TW: I don’t really have a house wine, per se. I’m always trying to suss out the best crushable whites for under $15 at the LCBO. Cave spring Riesling is always a safe fall back if you’re at a poorly stocked store.
GFR: I just found a killer Corbiéres for $13.95 BTW.
Most remembered glass of wine ever?
TW: It wasn’t even close to a full glass, but I was fortunate enough to taste 1918 Haut Brion from Jerobaum last year, at a UHN Grand Cru event. It was definitely not boring, but I have no doubt that it was expensive.
GFR: What is your perfect glass (or bottle) of wine at the end of a crazy day at work?
TW: I tend toward the refreshing. You will not find me drinking red wine at the end of shift. I’m always partial to the last glass of champagne in the bottle that you know won’t make it to the next day fully intact. Better to drink it than pour it down the drain, no?
Otherwise, Negroni and/ or beer. Martini’s if I’m in the right establishment.
GFR: And now the cheesy question Toni… If you were a grape varietal which would you be? and why?
TW: I would be Sagrantino-challenging, crusty, Italian. Better with some age, at least I hope.
GFR: Thank you for taking the time Toni.
Edinburgh-born/Toronto-based Sommelier, consultant, writer, judge, and educator Jamie Drummond is the Director of Programs/Editor of Good Food Revolution.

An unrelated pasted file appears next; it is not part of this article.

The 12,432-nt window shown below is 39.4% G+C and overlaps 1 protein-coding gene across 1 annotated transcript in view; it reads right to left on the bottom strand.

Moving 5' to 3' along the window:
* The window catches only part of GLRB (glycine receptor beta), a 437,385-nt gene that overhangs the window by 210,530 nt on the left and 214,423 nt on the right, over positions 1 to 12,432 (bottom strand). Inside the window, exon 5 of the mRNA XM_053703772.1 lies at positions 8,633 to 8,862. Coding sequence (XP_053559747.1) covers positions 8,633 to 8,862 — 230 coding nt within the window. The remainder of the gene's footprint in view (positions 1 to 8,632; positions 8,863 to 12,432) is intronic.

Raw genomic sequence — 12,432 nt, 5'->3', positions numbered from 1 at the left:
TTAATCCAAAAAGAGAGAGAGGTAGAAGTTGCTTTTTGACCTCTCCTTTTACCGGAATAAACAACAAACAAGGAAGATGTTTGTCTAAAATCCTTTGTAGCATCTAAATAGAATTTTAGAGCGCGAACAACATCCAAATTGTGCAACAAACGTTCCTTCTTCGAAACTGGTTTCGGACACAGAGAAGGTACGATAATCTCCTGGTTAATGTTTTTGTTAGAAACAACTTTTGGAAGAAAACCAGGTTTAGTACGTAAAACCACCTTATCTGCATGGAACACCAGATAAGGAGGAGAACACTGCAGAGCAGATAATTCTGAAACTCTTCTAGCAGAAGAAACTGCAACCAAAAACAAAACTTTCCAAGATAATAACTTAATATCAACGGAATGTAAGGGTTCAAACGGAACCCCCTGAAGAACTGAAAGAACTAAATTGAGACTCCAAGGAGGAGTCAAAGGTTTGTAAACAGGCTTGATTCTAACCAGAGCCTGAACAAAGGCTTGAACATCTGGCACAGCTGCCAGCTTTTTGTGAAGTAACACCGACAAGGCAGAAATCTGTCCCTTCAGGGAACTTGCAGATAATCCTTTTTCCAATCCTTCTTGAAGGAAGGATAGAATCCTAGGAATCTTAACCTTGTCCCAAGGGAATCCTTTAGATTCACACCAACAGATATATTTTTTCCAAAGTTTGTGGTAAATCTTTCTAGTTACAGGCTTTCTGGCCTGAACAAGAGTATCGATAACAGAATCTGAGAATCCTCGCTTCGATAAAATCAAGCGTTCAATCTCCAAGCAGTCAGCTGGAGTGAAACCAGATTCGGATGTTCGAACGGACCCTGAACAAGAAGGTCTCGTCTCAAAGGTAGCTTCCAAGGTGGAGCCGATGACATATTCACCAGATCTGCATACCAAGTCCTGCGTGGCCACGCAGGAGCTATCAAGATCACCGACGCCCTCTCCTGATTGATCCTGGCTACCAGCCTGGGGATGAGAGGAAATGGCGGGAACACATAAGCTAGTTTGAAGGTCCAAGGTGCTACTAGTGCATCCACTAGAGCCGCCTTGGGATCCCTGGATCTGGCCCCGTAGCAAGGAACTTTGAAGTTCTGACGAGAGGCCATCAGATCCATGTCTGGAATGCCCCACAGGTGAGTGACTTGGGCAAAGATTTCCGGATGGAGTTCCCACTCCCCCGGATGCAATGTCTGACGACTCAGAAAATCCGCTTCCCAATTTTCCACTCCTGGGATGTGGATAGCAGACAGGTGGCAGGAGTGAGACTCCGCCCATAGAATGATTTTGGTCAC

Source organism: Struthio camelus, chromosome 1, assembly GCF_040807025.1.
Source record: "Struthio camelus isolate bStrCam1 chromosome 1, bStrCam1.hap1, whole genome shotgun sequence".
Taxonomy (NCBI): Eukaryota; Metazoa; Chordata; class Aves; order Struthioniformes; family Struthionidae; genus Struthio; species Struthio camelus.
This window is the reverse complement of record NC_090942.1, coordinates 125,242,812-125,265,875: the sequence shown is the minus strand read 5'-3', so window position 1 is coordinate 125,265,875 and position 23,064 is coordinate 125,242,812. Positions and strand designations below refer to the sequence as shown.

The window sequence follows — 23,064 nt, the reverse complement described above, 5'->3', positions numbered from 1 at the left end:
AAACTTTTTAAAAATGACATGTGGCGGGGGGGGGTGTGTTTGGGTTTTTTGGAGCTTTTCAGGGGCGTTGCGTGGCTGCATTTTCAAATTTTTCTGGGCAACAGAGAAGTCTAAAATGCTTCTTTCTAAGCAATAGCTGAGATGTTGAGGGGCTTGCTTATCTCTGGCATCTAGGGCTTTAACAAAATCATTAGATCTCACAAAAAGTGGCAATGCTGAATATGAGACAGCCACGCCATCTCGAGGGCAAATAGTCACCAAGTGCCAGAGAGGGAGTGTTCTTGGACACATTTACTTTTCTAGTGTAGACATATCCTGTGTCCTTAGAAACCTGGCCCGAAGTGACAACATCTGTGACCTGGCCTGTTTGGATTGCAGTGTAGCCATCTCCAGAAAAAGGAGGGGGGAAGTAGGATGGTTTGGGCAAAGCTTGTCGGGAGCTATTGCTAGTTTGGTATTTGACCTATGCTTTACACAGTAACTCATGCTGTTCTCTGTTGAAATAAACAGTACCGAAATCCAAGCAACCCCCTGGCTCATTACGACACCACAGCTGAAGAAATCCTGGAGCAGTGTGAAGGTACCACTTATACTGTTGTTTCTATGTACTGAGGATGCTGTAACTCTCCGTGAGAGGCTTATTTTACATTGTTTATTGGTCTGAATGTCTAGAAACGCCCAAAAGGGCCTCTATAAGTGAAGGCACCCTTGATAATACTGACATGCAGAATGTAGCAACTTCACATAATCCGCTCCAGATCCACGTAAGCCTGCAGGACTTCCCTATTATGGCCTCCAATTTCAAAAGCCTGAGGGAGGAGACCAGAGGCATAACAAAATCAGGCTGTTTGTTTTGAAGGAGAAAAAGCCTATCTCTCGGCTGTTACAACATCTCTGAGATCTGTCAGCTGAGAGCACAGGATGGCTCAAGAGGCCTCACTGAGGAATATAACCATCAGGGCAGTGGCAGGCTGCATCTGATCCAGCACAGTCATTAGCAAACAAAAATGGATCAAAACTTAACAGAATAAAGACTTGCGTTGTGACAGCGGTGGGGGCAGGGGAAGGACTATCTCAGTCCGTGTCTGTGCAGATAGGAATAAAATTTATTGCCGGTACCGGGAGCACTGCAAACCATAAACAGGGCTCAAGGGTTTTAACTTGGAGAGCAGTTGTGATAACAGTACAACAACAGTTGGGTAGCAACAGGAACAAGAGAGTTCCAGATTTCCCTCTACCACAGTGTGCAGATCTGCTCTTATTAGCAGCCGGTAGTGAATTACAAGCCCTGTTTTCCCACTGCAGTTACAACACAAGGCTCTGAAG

Peter Boyd has been a part of Toronto’s wine scene for over two decades. He has taught the Diploma level for the International Sommeliers Guild, and has been the sommelier at Scaramouche Restaurant since 1993. He also writes about wine, food and pop culture and raises show molerats for fun and profit. He’s also one of the most solid guys in the business.Trust this man. Seriously… he knows his shit and is slowly taking over this city. He just celebrated his 67th birthday!
A well-known and much respected figure on the Toronto food and wine scene for almost twenty years, Potvin has worked in many of the city’s very best establishments including Biffs, Canoe, and Eau. In 2004 Potvin opened his incarnation of the Niagara Street Café, a restaurant that has gone from strength to strength year after year, with universal critical acclaim. Anton spends much of his time traveling and tasting wine and has been ranked highly in consecutive years of the International Wine Challenge. Anton is now GM at DaiLo with Chef Nick Liu.